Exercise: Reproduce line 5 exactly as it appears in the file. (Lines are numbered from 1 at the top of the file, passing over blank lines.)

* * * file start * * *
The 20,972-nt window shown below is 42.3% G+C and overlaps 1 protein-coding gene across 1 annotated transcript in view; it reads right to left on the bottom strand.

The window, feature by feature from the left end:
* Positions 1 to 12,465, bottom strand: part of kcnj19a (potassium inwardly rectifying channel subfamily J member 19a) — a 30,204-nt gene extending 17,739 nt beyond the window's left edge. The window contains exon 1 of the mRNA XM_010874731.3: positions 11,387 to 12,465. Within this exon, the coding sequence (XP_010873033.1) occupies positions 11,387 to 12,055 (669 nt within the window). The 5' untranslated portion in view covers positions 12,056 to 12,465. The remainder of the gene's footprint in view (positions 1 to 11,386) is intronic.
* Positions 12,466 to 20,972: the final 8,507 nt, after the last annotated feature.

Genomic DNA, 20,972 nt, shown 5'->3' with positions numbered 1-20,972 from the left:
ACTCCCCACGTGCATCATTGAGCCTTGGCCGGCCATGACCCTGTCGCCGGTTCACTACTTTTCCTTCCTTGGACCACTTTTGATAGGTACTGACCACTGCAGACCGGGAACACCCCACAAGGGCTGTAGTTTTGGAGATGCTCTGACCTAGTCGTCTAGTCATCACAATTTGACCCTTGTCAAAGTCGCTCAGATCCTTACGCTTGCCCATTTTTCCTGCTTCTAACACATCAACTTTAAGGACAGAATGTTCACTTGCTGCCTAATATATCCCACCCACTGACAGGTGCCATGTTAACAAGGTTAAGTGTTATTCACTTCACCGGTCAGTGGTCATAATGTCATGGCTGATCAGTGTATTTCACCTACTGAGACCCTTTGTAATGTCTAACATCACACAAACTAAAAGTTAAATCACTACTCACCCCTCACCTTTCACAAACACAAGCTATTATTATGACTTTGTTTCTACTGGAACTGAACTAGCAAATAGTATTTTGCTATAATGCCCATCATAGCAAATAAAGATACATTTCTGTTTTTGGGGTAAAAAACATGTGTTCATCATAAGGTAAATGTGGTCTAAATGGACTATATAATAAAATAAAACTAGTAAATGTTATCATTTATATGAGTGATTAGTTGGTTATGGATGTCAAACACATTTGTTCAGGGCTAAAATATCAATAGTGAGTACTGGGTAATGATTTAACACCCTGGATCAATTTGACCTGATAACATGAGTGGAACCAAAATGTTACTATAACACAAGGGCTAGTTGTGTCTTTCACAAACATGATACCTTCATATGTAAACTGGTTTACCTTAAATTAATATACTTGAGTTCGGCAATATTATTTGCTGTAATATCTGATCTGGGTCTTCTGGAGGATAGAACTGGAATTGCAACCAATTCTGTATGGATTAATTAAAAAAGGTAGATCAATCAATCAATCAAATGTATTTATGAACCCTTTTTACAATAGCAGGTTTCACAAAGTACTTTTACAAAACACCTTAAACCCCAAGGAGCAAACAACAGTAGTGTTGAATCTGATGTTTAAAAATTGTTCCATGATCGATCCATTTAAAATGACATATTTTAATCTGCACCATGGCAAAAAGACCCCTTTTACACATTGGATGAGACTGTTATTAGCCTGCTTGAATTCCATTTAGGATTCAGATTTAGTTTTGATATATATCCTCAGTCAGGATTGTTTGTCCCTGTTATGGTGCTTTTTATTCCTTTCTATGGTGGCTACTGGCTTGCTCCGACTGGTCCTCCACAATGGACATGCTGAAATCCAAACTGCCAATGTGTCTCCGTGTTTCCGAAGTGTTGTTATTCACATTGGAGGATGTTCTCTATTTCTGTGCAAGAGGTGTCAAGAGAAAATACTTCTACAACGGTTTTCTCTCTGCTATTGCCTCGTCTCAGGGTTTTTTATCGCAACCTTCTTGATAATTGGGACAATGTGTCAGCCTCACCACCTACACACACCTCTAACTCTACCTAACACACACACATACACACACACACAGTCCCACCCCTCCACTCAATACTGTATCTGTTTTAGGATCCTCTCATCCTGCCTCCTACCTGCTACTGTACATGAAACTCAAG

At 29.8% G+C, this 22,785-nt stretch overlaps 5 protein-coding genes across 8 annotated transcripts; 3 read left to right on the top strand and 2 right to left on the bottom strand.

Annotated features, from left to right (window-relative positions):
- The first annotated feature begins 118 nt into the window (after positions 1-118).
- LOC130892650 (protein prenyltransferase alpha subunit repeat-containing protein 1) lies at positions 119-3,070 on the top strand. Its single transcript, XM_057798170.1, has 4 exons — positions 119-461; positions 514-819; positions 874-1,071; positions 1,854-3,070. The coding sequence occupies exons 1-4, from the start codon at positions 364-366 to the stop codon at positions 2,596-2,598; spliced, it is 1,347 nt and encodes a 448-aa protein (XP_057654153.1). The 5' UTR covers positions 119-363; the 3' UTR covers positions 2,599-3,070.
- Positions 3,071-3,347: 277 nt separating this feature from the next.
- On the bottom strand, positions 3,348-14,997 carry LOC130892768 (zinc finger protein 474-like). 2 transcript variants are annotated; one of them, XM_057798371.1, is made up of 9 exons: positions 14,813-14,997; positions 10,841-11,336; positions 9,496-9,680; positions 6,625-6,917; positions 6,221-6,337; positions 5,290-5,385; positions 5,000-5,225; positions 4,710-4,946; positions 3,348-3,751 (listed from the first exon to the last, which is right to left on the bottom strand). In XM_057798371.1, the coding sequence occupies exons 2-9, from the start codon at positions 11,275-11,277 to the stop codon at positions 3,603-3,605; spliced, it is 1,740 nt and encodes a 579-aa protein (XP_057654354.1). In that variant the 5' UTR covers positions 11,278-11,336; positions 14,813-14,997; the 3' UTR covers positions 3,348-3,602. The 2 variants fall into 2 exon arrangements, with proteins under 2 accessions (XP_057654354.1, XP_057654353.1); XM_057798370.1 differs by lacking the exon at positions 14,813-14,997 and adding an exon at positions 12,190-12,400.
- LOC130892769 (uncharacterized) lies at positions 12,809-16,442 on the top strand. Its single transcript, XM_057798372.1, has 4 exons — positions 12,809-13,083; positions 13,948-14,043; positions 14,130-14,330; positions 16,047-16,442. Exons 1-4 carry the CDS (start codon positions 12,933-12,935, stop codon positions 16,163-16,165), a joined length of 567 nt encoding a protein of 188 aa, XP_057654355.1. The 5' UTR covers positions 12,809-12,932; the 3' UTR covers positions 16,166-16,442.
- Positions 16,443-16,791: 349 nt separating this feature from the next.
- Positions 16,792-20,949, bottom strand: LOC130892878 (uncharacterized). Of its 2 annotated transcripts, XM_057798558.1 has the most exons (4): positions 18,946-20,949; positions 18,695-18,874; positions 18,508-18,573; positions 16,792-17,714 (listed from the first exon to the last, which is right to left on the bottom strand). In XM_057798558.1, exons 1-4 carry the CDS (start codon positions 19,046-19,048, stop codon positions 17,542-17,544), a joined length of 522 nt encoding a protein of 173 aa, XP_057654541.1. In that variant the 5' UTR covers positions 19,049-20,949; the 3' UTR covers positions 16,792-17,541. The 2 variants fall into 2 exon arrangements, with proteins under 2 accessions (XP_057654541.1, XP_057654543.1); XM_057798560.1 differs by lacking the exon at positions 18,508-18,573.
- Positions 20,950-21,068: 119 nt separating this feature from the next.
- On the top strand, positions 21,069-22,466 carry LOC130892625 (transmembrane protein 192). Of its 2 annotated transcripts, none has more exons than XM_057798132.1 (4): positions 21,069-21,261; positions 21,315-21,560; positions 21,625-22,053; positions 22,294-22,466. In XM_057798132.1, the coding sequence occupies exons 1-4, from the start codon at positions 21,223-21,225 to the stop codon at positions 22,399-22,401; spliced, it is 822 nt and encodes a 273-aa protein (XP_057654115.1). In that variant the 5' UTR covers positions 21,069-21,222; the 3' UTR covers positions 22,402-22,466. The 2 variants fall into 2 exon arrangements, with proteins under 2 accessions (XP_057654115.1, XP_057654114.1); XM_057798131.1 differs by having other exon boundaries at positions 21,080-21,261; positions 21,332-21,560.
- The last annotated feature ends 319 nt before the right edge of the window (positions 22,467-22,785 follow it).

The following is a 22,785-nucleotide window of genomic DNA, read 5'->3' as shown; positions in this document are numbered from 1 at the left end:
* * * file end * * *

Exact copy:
Genomic DNA, 20,972 nt, shown 5'->3' with positions numbered 1-20,972 from the left: